On a normal day you would have said that she is a fashion disaster, but today you don’t really care. She is wearing a black tight jeans rolled up to halfway between the knees and her feet, a white top that you don’t understand how it merges to be black at the back and red artificial hair. She walks barefoot, and you can’t help but stare at how her brown legs gracefully caress the grass. You are no better wearer. You have blue baggy jeans that make you appear bigger than you actually are , a long sleeved blue-white stripped jersey and old blue sport shoes that are torn in several places due to doing morning runs and hiking through various forests.

The furious waters of the Fourteen Falls rage on and on.

She suggests a rock by the river for you to sit on. You think that the rock she has chosen is rough, small and a little bit dirty, but you sit on it anyway. You are uncomfortable at first, the rock doesn’t seem to be made for two, but you forget that too. You look at your surroundings and wonder why the barks of trees are wearing out, some branches have irregular curves and the grass is laid flat by stones and large fallen branches. You wonder whether she is also looking at the surroundings or at you.

She is actually looking at you.

You feel the gaze of her eyes penetrate the skin of your dark neck, something that makes the images you were watching blurred and your mind stop wondering. You turn, look at her thin brown lipstick-less lips and are amazed at how they are a perfect match for the slim brown face, small nose and oval eyes. You lean down to kiss her lips and she closes her eyes, the eyelashes beautifully merging, mouth partially opening, waiting.

You hands touch hers and you continue reaching for her lips.


The director yells amidst the voice of the zooming cameras.

A soft wind passes between you. You continue holding her hand a second longer before letting go and starting to rise up.

Her name will be Jeddie and that will be the most beautiful scene of your life.

The Woes of using my Bachelor’s to Cook

Here is kinda a funny one and crazy one, but msinipeleke Mathare please. Huko tuliachia kina Poeta. My favorite food is ugali and fried tomato stew, all due to my younger siz Muthoni Hinga who insisted on devouring such delicacies alone during our very interesting childhood. I was very excited yesterday when I decided to buy four big ripe tomatoes for supper. After lazing on watsapp for a while, I get down to serious cooking business. Three cups of water, add heat, five minutes wait for water to boil, add a lot of unga to the water. Five minutes pounding, turn the mould and shape it like a mountain, the ugali is ready. Remove from fire and store upside down on a metallic plate, just like I saw mummy do back then. Then comes the easier part, cooking tomatoes. Just slicing onions and tomatoes then add some oil and heat. Very easy cooking, suitable for any bachelor. The tomatoes are almost ready, boiled in their water to flatness after kindu five minutes. The next part always confuses me. Adding salt. I think it is something to do with my hands being either too small, or me underestimating my hands, or thinking that the tomatoes look too many now or my eyes being too big/small. I am not sure whether I am having my specs at this time. I think that the salt in my hand is too much, but who wants to waste salt? You can never be sure about anything on this earth anyway, just have to try my luck. The salt might just be enough. I add all of it and hope that the God will be with me.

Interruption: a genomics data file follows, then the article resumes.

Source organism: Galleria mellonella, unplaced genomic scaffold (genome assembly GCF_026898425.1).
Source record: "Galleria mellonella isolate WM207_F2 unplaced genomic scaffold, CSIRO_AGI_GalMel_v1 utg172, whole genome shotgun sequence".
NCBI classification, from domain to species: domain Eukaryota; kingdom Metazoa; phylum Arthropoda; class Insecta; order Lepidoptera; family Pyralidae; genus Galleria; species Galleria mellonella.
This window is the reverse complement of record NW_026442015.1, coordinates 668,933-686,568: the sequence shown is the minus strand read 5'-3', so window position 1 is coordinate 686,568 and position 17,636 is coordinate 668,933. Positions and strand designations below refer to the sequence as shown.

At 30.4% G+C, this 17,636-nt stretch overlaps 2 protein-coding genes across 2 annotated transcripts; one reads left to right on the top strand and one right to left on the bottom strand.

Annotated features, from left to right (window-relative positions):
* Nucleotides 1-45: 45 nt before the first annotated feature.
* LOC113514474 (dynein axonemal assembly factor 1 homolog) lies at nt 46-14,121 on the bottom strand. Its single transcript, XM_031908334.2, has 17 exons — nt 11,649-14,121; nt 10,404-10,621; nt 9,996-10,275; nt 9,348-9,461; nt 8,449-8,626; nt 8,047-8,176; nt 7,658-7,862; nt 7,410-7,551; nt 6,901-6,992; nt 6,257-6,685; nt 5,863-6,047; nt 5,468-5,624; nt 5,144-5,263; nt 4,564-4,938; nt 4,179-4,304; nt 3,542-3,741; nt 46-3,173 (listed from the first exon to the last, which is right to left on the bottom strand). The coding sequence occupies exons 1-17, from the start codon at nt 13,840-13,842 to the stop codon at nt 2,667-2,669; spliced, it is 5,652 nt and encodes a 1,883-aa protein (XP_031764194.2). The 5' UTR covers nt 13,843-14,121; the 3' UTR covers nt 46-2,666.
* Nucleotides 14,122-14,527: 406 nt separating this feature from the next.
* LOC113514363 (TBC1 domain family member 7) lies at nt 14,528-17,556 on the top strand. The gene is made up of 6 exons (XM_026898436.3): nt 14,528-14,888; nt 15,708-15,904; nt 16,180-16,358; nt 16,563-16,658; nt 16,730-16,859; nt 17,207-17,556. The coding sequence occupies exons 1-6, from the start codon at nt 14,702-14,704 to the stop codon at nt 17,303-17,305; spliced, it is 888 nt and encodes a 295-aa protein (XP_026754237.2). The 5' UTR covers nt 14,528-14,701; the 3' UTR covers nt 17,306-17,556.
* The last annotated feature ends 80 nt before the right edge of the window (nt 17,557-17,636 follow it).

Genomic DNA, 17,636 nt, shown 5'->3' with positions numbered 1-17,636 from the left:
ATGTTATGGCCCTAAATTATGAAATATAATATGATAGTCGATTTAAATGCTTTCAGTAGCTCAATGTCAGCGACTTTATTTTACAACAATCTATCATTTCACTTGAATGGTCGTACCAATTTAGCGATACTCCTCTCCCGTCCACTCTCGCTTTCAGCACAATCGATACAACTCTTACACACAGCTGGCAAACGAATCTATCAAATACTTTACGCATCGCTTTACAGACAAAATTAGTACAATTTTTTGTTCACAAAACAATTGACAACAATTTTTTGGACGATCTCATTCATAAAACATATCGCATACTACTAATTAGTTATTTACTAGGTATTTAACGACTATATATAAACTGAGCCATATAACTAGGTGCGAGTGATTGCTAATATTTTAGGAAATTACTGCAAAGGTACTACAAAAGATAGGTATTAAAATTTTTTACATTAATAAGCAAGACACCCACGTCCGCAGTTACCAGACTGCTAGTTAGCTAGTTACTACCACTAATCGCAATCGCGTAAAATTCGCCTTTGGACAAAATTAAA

Its time to serve. I place the ugali on the covered water bucket and slice it into as many large pieces as I can. I only manage two large pieces. I promise myself that I will cook a bigger ugali tomorrow. Tomato stew needs no serving, just put it into a plate and add a spoon, wash your hands. Pray, and thank God that He turned some of the salt into somebody’s wife. Maybe Lot’s. Then taste. The food is too salty. At least someone is still a bachelor like me, the salt didn’t become anyone’s wife. That offers some consolation to struggle with some few spoonfulls, then give up. Seems I will have to sleep hungry tonight. I know I would have called my sister and she would have suggested that I add some water into the food. But who adds water to tomato stew? That sound’s dumb.